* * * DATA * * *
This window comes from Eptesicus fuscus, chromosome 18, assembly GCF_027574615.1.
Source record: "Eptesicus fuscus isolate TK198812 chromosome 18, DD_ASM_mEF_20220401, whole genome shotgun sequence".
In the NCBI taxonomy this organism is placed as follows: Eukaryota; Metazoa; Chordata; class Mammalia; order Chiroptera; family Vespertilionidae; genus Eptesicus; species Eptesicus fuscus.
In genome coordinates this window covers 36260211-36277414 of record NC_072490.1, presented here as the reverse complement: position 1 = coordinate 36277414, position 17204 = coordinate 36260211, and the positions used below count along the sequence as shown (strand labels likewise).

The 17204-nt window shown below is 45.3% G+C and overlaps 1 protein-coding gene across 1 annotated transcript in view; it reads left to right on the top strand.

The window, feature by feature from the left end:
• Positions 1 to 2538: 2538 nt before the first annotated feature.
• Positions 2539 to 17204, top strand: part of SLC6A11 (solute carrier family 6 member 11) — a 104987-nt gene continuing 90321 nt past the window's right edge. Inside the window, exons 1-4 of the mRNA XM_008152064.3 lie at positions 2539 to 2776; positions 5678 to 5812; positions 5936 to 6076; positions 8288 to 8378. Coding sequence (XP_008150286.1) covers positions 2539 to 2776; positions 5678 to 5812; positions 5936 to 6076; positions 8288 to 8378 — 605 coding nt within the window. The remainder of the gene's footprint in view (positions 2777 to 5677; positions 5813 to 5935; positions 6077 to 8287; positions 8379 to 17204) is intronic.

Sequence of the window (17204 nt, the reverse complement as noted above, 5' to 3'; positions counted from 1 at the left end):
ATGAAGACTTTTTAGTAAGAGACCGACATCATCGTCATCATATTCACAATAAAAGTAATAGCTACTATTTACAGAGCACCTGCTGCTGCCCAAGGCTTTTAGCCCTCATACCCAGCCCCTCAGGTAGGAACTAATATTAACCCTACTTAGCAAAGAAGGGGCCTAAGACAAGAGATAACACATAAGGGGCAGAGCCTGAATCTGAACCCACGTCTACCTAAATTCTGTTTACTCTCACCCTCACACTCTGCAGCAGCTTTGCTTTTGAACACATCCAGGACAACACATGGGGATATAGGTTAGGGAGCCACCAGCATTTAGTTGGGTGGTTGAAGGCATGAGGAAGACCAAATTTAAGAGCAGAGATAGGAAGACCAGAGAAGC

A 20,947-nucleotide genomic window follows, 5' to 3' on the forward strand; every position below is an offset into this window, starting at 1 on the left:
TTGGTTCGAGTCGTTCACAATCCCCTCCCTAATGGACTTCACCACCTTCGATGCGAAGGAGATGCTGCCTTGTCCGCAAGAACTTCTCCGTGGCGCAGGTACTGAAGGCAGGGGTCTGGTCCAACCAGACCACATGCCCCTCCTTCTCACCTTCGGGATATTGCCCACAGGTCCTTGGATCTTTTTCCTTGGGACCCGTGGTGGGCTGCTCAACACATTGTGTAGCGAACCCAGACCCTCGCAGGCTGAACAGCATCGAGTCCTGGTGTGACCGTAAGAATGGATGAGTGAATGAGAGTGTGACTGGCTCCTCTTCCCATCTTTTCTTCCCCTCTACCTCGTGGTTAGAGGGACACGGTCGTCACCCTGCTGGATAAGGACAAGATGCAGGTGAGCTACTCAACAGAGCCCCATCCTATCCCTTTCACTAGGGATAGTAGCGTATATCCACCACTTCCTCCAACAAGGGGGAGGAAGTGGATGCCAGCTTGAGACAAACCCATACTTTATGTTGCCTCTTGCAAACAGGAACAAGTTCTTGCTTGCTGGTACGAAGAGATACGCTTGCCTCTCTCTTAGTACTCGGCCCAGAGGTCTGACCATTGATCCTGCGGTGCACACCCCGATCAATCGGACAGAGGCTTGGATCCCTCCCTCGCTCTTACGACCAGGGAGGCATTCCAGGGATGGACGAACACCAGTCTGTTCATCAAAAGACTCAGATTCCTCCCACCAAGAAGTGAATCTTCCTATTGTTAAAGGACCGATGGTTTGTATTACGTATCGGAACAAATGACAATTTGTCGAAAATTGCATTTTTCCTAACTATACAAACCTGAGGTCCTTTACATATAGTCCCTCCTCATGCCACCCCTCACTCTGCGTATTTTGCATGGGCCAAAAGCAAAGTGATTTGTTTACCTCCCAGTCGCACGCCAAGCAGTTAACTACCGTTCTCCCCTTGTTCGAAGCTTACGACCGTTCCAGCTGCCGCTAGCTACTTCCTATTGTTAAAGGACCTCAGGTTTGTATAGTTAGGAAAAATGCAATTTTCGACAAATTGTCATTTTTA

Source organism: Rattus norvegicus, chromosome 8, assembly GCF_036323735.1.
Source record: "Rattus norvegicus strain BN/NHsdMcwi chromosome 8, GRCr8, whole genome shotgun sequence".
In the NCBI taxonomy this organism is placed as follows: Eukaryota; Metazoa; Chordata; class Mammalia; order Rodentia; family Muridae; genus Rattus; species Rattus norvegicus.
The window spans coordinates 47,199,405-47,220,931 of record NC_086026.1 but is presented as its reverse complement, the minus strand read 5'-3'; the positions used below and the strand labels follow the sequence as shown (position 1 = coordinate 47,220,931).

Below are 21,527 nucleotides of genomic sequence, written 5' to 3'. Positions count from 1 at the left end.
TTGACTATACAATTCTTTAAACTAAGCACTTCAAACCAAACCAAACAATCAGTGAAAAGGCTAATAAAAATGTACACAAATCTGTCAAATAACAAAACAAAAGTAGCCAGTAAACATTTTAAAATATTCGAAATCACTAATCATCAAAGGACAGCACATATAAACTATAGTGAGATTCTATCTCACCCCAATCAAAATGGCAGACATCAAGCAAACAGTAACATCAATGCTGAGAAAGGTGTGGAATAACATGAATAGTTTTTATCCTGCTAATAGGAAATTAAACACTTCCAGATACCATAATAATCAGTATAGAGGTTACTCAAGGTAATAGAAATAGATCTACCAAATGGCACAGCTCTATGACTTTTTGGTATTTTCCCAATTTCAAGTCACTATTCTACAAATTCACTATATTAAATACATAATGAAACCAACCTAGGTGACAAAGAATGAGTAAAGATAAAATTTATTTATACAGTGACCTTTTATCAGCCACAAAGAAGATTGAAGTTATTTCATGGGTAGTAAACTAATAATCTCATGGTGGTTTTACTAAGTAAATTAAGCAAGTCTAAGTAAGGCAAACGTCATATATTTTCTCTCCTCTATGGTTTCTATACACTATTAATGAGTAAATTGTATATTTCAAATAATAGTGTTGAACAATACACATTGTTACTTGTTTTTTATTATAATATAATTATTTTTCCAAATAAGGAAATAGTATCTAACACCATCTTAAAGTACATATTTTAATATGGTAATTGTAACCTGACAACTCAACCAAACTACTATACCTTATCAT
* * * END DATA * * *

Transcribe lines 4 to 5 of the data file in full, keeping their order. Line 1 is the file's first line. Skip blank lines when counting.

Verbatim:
In genome coordinates this window covers 36260211-36277414 of record NC_072490.1, presented here as the reverse complement: position 1 = coordinate 36277414, position 17204 = coordinate 36260211, and the positions used below count along the sequence as shown (strand labels likewise).

The 17204-nt window shown below is 45.3% G+C and overlaps 1 protein-coding gene across 1 annotated transcript in view; it reads left to right on the top strand.